5. Jo@simplybeingmum says

    Ever have one of those days when it’s all on a similar theme? Started off with me posting about my 3rd anniversary discovering minimalism/life simplification.. Moved onto quoting Baz Luhrmann on Katy the NCA blog. My own FB page them got a good ole dose of Baz – popped across to yours and ended up quoting something else from him on yours,
    I’ll wrap it up here… “Don’t waste your time on jealousy; sometimes you’re ahead, sometimes you’re behind…the race is long, and in the end, it’s only with yourself” Thanks Baz couldn’t have said it better myself!

  6. Katie says

    I definitely get this feeling from time to time. I tend to think very analytically so, when this happens, it usually results in sitting down with our excel budget. I spend a few minutes planning out how I might make the vacation, bigger house, new furniture, etc happen. Many times the object of envy is within our reach… but I realize as I look at our budget that, really, I prefer the choices we’ve already made – living within our means, paying down debt, and having the luxury of working flexible hours while our baby girl is little… I guess I count my blessings using an excel spreadsheet… It kills the green eyed monster every time!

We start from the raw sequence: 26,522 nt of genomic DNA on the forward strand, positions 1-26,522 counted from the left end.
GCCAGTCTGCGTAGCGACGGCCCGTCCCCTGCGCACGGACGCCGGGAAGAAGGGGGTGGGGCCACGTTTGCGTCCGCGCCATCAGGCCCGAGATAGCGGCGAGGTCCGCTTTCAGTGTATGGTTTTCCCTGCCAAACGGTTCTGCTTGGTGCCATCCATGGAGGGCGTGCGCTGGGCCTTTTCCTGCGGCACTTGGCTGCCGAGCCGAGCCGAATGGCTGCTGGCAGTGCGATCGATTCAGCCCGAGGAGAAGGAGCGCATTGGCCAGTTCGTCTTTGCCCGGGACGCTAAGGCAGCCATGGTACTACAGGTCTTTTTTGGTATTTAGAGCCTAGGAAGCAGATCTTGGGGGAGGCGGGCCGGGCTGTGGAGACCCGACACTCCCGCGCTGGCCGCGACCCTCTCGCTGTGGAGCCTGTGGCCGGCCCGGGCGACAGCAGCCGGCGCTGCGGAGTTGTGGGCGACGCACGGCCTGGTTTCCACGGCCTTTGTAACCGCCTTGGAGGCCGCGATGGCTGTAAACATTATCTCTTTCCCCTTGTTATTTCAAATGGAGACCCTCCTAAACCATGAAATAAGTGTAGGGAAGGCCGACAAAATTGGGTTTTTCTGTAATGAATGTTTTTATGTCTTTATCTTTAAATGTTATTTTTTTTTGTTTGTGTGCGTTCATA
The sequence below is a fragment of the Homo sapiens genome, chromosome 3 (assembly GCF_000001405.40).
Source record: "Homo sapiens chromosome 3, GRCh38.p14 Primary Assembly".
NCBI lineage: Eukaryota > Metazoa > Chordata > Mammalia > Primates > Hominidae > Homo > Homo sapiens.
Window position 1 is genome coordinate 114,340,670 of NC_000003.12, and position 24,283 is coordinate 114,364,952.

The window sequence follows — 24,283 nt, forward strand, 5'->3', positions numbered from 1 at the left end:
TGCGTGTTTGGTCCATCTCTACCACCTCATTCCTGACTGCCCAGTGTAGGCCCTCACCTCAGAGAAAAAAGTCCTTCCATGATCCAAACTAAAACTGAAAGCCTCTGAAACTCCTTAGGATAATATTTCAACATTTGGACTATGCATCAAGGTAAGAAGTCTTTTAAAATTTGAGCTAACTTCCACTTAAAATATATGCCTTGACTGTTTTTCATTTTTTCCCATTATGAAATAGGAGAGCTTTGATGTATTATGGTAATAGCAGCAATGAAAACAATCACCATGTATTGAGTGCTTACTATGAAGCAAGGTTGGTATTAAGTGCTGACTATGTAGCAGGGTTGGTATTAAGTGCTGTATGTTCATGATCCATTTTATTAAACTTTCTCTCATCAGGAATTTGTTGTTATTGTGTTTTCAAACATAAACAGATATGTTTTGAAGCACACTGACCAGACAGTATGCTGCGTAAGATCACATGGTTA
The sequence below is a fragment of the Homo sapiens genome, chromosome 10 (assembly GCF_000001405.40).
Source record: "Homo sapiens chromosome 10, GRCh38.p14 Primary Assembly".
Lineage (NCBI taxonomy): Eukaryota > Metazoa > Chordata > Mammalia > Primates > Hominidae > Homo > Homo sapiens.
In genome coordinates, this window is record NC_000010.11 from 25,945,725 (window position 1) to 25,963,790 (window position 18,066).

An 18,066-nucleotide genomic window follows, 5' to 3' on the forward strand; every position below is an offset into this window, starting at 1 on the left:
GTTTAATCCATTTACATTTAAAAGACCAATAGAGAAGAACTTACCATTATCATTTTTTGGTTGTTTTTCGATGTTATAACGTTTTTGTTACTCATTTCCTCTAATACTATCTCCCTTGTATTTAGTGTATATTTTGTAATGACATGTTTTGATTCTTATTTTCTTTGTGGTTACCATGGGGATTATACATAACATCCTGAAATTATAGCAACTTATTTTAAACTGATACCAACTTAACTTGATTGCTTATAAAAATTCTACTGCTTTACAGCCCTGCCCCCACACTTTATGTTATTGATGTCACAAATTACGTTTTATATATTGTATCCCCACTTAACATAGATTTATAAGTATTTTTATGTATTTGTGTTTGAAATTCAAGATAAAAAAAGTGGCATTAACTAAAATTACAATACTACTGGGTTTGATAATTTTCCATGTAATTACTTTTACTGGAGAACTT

• theminimalistmom says

      That’s the route I go to as well: what impact would that decision have on the rest of our life and finances. Lately we’ve been thinking about buying a car. It’s possible for us to get one and build gas, tax, insurance and maintenance into our budget. But I’d have to shave a bit off of other areas of our life. Not sure it’s worth it.

  7. Lisa @Granola Catholic says